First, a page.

Sadly, the next part of the HDKI karate adventure in Japan I cannot tell you about. I really would like to, but due to unforeseen circumstances related to a current threat of a pandemic, and also connected to the nature in which martial arts organizations are brittle and delicate, I can only say that we were able to arrange for Scott Langley and his HDKI group a very unique and most excellent martial arts experience here in Shikoku.
It was so good that they have promised to come again. And next time will be even more spectacular… but I can’t talk about it now.
So, after an amazing afternoon of (that which cannot be mentioned in detail) we headed back by train to Takamatsu. There we were awaited by the owner of the New Grand Mimatsu. We have used this old Showa era hotel before as it is very authentic, complete with onsen baths and old style Japanese hotel accommodations. We piled into his old bus with a mountain of luggage and were off. A few minutes later we arrived and the group took some time to check into their rooms and settle in for a little.
Our dinner was at the spectacular restaurant called “Seafood Umaimonya Hama Kaido Kajiyacho” and the group was having a great time. With ample drink, dish after dish of seafood and other Japanese dishes, drinks of cocktails and beer, there was a lot of free-spirited boisterous talk and laughter. There was even some close quarters karate kata performance as well by a recently branded black belt. Much cause for celebration and fun.
There is one thing that the HDKI group does on its karate adventures and it is called “Best Of – Worst Of” and people make comments about their experiences in Japan and what they thought was great, or not so great. I was over the moon as the comments that were frequently offered were about how much they enjoyed their time in Shikoku. That just made my day, and beyond.
We ended the evening at my absolute favourite bar in the world: Grandfathers. It was the perfect ending to a very action-packed Shikoku experience. And a lot of fun too.
This experience with the HDKI really solidified in my mind the notion that I want to do more of this kind of work. I find it deeply fulfilling. I am absolutely thrilled to see our guests, and new friends, so happy and satisfied. They come from a long way to find something interesting and unique in Japan. They risk a lot, and invest a lot I think. So when they are happy and glad and grateful for the experiences that we can help them discover I feel so great. And that is the gift I get to take from it.
I’ve lived now for over 20 years in Japan. It’s not my country, but it’s my home. My wife is here, my daughters are here, my work and company are here. Shikoku has been a very good place for me. The culture, the people, the style, the food, the weather, the environment, and the incredible chances to learn and explore and discover are everywhere. It’s a great pleasure and a profound honor to have guests from around the world come here to discover their own treasures in Shikoku.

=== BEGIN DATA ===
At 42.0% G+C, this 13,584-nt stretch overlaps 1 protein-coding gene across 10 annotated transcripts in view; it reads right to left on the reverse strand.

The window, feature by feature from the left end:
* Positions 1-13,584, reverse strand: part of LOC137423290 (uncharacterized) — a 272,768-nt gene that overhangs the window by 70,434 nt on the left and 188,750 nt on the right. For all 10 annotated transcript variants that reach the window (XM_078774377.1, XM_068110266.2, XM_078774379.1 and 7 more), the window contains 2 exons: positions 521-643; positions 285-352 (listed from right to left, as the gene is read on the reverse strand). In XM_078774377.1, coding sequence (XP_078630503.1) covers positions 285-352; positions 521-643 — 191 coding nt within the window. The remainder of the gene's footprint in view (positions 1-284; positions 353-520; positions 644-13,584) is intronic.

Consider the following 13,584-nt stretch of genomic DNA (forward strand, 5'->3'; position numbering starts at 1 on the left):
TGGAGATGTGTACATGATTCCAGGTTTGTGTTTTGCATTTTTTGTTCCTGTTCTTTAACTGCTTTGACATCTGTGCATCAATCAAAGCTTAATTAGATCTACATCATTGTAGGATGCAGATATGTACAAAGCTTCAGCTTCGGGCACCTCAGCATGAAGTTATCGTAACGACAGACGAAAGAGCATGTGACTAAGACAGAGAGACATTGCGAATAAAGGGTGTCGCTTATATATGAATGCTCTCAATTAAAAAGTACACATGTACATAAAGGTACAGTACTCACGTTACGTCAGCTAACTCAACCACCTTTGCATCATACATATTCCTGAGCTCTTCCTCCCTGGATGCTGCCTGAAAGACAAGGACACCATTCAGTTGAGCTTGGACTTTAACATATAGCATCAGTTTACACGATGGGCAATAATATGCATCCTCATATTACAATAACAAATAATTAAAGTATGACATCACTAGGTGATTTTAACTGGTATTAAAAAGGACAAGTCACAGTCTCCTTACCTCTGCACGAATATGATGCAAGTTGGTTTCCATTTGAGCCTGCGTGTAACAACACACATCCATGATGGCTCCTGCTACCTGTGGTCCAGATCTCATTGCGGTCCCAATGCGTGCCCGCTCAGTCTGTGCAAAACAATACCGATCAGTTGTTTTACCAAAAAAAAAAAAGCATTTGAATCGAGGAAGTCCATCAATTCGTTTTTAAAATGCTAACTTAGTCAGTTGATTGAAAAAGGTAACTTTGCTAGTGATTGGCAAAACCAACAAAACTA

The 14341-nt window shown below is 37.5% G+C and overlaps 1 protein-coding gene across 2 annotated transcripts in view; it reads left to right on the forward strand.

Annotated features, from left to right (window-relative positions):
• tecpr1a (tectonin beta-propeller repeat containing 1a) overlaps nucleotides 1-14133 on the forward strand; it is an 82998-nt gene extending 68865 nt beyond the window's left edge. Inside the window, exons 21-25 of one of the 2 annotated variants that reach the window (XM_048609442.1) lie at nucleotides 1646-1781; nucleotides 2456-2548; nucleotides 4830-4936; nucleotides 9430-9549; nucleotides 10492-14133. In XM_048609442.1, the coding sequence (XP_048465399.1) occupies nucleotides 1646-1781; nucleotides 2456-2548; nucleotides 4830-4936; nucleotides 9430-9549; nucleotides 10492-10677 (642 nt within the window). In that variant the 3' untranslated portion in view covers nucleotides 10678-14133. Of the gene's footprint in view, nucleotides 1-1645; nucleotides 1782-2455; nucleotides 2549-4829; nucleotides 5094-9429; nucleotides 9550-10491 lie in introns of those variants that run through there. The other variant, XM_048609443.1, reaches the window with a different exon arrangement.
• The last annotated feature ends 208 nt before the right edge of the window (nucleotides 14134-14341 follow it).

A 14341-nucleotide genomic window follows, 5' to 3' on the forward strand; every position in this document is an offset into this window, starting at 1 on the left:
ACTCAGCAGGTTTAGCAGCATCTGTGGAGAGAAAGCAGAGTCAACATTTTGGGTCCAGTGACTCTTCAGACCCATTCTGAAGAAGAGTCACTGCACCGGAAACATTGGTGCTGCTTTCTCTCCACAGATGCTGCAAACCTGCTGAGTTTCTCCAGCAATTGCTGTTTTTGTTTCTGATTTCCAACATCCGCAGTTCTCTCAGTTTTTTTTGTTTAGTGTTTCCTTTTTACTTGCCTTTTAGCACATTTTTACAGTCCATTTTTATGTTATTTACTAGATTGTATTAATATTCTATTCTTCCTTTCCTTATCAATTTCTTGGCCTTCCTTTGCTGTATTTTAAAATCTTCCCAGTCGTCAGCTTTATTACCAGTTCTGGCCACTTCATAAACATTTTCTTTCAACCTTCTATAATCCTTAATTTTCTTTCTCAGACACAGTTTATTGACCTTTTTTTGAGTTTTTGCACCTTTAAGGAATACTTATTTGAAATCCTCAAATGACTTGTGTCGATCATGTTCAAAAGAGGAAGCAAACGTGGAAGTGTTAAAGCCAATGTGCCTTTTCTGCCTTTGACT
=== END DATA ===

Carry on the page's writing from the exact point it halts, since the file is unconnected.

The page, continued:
Thank you Scott Langley and the incredible group with the HDKI. It’s my most sincere wish to see you guys here again. There is a lot more I want to show you, and things we have done that we can do again, but with greater intensity and depth and opportunities to journey and discover.
Lastly, here’s my pitch. If you are with a karate, or some other martial arts, organization, and would like to find a way to explore and experience Japan, please feel free to contact me. I’ve very recently made a collaborative business structure with two good Japanese friends and we are now ready to smoothly welcome you to this part of Japan, this Deep Japan. Please go to Tokyo and Kyoto and see the wonders that you have known about your whole life. But when you would like to take a step further, a step beyond, you ought to call us. We can help you discover and immerse yourself in the Japan that is seldom seen, and must less discovered. From pristine nature, to special and hidden cultural experiences, to temples and shrines, to mountain mystics, to pilgrimage, to the dojo floor, we can get you there. That is, get you here, to the deepest parts of Japan.
Below are links to Scott Langley’s books. I must confess, at first I had misgivings about the title for the first book, but in context, and after reading all three, my thoughts have turned around completely. Love the narrative, and the story is fascinating to follow. Scott’s experiences as a karate student, then a karate teacher, and then a karate association founder is an incredible story in the telling. And having met the man in person, I am glad to have a new friend, and to have met the inspiring leader, teacher, and student in person. He is honest, kind, thoughtful, intelligent, approachable, and full of mirth and boundless laughter. Marvellous. Read for yourself!
www.hdki.org This link is for karate students and teachers who would like to connect with Scott Langley to discuss his organization.